The Boeing 737-500 aircraft plunged into the Java Sea with 62 people on board shortly after taking off from the Soekarno-Hatta International Airport near Indonesia’s capital on Saturday.
Authorities have narrowed down the approximate location of the black boxes, after picking up signals from the devices, which record information about the speed, altitude, and direction of the plane as well as flight crew conversations.
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But the search has been hindered by the tons of plane debris and layers of sea mud underneath which the boxes may be buried in waters about 23 meters (75 feet) deep.
The recordings could prove crucial to understanding what caused a catastrophic loss of control after take-off.
While the remote-controlled vehicles scoured the seabed, navy vessels with sonar searched from the surface.
Once the black boxes are retrieved, Indonesia's National Transportation Safety Committee (KNKT) expects to be able to read the information in three days.
About 160 divers are part of the 3,600 personnel involved in the search operation.
"They've got to go through garbage and other debris [on the seafloor] and the mud and visibility are also a challenge," Yusuf Latif, a spokesman for Indonesia's search-and-rescue agency Basarnas, said on Tuesday.
The searchers, assisted by 13 helicopters, 54 large ships, and 20 small boats, have found parts of the plane and have sent scores of body bags containing human remains to police identification experts who on Monday identified their first victim.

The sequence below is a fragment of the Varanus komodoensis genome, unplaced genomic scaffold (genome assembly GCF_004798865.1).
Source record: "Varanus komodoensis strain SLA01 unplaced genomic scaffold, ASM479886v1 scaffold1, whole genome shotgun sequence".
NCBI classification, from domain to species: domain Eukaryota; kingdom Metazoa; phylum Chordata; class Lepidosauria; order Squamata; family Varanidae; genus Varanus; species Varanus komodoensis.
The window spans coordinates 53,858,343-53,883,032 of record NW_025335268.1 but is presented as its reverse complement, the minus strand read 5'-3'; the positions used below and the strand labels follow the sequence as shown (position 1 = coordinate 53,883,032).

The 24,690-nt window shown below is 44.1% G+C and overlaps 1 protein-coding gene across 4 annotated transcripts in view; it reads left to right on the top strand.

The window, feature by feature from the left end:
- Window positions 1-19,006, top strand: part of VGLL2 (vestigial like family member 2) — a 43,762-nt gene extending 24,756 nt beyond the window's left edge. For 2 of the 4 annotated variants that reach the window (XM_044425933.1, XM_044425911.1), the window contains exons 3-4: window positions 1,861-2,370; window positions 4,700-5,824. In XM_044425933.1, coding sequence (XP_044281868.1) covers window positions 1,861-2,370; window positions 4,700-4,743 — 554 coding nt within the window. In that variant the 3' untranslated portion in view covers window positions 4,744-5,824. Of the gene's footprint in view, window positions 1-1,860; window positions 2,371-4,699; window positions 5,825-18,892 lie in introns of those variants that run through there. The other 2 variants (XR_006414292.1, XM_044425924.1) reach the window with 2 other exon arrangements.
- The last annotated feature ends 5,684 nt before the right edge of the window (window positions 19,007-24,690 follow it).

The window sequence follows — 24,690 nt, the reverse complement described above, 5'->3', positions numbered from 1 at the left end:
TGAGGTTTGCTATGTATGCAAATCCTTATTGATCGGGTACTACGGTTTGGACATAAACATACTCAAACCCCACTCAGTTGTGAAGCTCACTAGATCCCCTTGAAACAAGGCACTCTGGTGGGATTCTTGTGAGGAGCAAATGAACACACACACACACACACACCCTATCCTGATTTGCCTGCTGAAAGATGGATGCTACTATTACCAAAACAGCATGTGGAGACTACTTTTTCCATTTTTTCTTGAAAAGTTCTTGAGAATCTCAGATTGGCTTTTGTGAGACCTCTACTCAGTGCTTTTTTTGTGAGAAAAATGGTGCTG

Flight attendant Okky Bisma, 29, was identified by his fingerprints, a police official said.
What happened to Flight SJ182
· The plane took off from Jakarta's Soekarno-Hatta Airport at about 14:36 pm local time on Saturday
· The flight was bound for the city of Pontianak, northwest of Jakarta
· There were 62 people on board, including 10 children
· The flight last made contact around 14:40 pm
· The plane lost more than 3,000 meters (10,000 feet) of altitude in less than a minute, according to FlightRadar24
· Investigators say the crew did not report difficulties or declare an emergency over the radio before its dive
· A sea-and-air search effort was launched, including 11 navy ships, two helicopters, and 300 personnel
The Sriwijaya Airplane was nearly 27 years old, much older than Boeing's problem-plagued 737 MAX model.
The SJ182 was the third Indonesian budget airline crash since 2014.
It was the second major air crash in Indonesia since 2018 when 189 passengers and crew were killed after a Lion Air Boeing 737 MAX also plunged into the Java Sea soon after taking off.
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